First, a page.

The Conscious collection is still sold for a fraction of what garments should be sold for. This contributes to the systemic undervaluing of the amount of time, resources, raw materials, and energy it takes to produce clothing. Not to mention the culture of volume that it has created.
To top it all off, recycling fabric is still extremely difficult and inefficient. This means that it’s very unlikely that even a fraction of their products can actually claim “recycled” materials.
But here’s where you find that sneaky Greenwashing again!
With no one to hold H&M accountable to their claims, the Conscious collection only needs to contain 1% recycled or organic textile to be considered ‘sustainable’. THIS is why it’s so important to do your research. Call out your favorite brands and most importantly use your beautiful brains: if it seems too good to be true (a $9 organic cotton t-shirt, produced ethically? I don’t think so…) then it probably is.
3. Avoid Vagueness
We’ve all seen them, the product labels or tags that scream GREEN or ORGANIC or ECO-FRIENDLY. It’s likely our curiosity has even been piqued and we’ve gone in for a closer look only to find….nothing.
Beware of product tags that don’t provide any information beyond keywords. Inability to back-up claims of sustainability is a tell-tale sign of a greenwashed product. Look for specifics, and if you can’t find any on the hang-tag, check the care label in the garment itself. Comparing the country of origin, materials, washing instructions and price is enough to give away alllll the garments dirty little secrets.
4. Know your Textiles
Speaking of materials, textiles can be a hard web to untangle if you don’t know what to look for. The end of a garment’s life can be just as bad for the environment as its creation, so understanding what your garments are made of and what is involved in that process is extremely important to avoid greenwashing.
Keep your eyes peeled for 100% fibre textiles, for example, 100% Organic Cotton, 100% rayon, or 100% recycled polyester. Blended fabrics (ex. 40% cotton, 60% polyester) are virtually impossible to recycle. We don’t quite have the technology to separate out materials yet, so even with the best of intentions (and the best marketing), garments using blended materials will likely end up in landfill.
If a garment is advretised as using “natural fibres”, make sure to check the percentage. Remember what we learned earlier about only 1% of natural fibres being necessary to label a garment “sustainable” (insert big eye roll).
Natural fibres also come in many forms, and not all are created equal. For example, organic cotton is a natural fibre that is grown without pesticides, whereas conventional cotton is usually grown using highly toxic chemicals which are extremely dangerous for the farmers and the land. Ryaon, viscose, lyocell and modal are all different terms for the same natural fibre, which can be made from many different kinds of trees – usually bamboo, eucalyptis or beech trees. However, the raw material for rayon (and it’s alias’s) is usually logged using unsustainable practices which wipe out who ecosystems and are responsible for biodiversity loss. That’s why looking for something like the Tencel label can be so important.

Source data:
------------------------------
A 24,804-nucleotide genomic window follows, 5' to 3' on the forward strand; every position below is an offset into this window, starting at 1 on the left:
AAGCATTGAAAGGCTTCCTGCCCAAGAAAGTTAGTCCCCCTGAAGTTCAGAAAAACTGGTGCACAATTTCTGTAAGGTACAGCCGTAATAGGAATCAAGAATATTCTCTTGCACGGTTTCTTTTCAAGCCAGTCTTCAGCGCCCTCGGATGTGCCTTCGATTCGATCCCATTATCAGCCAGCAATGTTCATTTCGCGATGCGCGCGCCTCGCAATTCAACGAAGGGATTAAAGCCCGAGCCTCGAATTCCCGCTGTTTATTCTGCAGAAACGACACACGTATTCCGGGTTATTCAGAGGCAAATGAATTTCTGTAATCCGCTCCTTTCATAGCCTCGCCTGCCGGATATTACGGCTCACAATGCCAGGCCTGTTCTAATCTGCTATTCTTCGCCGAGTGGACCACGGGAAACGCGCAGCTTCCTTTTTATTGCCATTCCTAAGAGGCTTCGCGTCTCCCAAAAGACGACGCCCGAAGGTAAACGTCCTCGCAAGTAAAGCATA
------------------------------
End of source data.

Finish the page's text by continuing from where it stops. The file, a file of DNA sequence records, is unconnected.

We’re also starting to see more and more “eco-friendly” or “vegan” leather, fur, or wool garments.
While this is a big plus for animal welfare, it’s important to remember that vegan doesn’t always mean sustainable, and usually these products are made from petroleum based materials that are extremely hard on the environment. Something to think about before purchasing leather OR leather-like products.
5. Watch for HEAVY Discounting
We’re not talking a few end-of-season sale items and a 10-15% discount off your favourite brand.
We’re talking those aggressive, flashing pop-up’s that advertise 80% OFF STOREWIDE or 30% OFF SALE ITEMS! These sales can be VERY tempting, we know, but if a brand can afford to drop their prices by 80% and still stay in business, something isn’t adding up. Don’t be fooled, even with a discount a t-shirt shouldn’t cost less than your latte.
If you’re still having a hard time distinguishing between greenwashing and a company with real sustainability values, or if you are just in a rush and don’t have time to do all the required reading: there’s an app for that.
It’s called Good On You and it has done a LOT of the heavy-lifting already. Good On You rates fashion brands according to their ethics and sustainability. They offer a holistic view of a brand’s transparency, their environmental impact, and their treatment towards garment workers. Their ratings are based on three areas: People, Planet, and Animals. They provide an extensive overview of why they rate brands as they do, what the brands are doing to improve. They also include helpful stats and list any certifications the brand may hold.
The app works especially well for larger brands like Adidas or Asos.
The Good On You app can be downloaded on Android and iPhone, or you can search their brand directory online here. Plus, they have a wonderfully informative blog where they write in-depth reviews on brands and provide sustainable shopping tips!
7. Shop Second-Hand!
If you’ve been a follower of SKL for a while now, you know we love to tout the benefits of second-hand shopping. Like, literally whenever we can. And here is yet another good reason: avoiding greenwashing is extra-easy if you just don’t buy brand new garments! TA-DA!
So there you have it, folx! The easiest, quickest ways to avoid sneaky greenwashing!
We know sometimes it’s impossible (and expensive!) to find 100% organic, sustainably sourced, fair trade clothing. But knowing what to look for and practicing using your discerning eye is a big step towards living a more sustainable lifestyle, even if you can’t always get it 100% right! And remember, if it seems too good to be true, it usually is!
This post was about greenwashing examples and how to avoid greenwashing.
Make sure to check out our Directory of Sustainable Brands for brands we have already vetted and love. Wishing you the best of luck on your sustainable journey! Always here to help.